The jokes are written well, but I’d say the delivery and commitment to them is even better. This recent incarnation of Deadpool has been Ryan Reynolds’ passion for a while now, and it shows in his performance here. There may have been a few others who could play the role, and it is easy to say this after seeing his full work as this particular hero, but it just feels like this is the role he was born to play, combining his chiseled physique with a quick wit and simple likability. The latter is the most surprising, as he does give Deadpool some emotional notes instead of a straight killing machine.

He and the love interest, played by Morena Baccarin, are effective as a romantic tandem. The rest of the characters are as one-dimensional as the opening credits suggest, but are equally effective. TJ Miller serves one purpose as a nonviolent comedic sidekick to Wade. Ed Skrein isn’t memorable as the big bad, but does his job in getting the audience to hate him. A CGI Colossus is great fun, and fellow X-Men member Negasonic Teenage Warhead gets a little time to shine. It wasn’t in the budget to feature A or even B-list X-Men, but the usage of less familiar ones adds to the movie’s subversiveness.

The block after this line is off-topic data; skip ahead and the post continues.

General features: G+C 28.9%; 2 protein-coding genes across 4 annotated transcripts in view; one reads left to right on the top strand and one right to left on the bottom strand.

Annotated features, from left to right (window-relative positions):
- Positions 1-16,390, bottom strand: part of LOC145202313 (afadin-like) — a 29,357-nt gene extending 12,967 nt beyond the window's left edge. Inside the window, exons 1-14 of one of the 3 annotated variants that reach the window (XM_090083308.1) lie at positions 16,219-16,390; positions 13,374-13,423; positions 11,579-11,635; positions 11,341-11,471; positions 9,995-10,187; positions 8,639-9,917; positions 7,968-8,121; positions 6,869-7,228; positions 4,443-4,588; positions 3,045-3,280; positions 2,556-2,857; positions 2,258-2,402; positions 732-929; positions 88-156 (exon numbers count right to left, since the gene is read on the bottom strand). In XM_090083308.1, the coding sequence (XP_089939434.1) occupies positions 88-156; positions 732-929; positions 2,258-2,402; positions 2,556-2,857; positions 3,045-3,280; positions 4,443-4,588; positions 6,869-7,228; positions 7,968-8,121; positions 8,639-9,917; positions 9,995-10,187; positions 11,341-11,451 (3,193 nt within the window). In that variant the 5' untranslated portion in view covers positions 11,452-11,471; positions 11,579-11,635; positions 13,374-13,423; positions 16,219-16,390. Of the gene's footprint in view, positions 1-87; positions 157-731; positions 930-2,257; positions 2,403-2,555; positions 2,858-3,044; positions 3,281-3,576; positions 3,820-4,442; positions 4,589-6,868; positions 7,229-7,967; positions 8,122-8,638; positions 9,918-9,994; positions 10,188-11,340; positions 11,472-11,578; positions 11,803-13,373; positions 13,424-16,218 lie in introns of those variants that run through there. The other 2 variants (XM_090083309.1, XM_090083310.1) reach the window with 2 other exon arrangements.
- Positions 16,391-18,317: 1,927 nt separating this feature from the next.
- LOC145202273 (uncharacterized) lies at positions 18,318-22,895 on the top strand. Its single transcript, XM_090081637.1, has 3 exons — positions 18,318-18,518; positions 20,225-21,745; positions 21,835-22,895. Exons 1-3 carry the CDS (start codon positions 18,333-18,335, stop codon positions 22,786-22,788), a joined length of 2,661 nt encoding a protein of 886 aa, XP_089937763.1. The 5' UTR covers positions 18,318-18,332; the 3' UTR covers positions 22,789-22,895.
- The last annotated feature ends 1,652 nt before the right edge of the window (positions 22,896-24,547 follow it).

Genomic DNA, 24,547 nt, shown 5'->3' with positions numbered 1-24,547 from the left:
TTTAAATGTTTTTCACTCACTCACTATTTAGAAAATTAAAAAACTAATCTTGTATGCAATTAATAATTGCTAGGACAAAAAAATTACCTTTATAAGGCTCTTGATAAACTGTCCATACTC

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When in doubt, it isn’t a bad thing to stay close to the source material. Even a non-comic book nerd can see that while the Deadpool character himself represents reckless abandon, his treatment by his movie studio doesn’t. Who knows where the sequel will go from here, but I’m sure that The Merc with a Mouth will touch himself every night from now until then.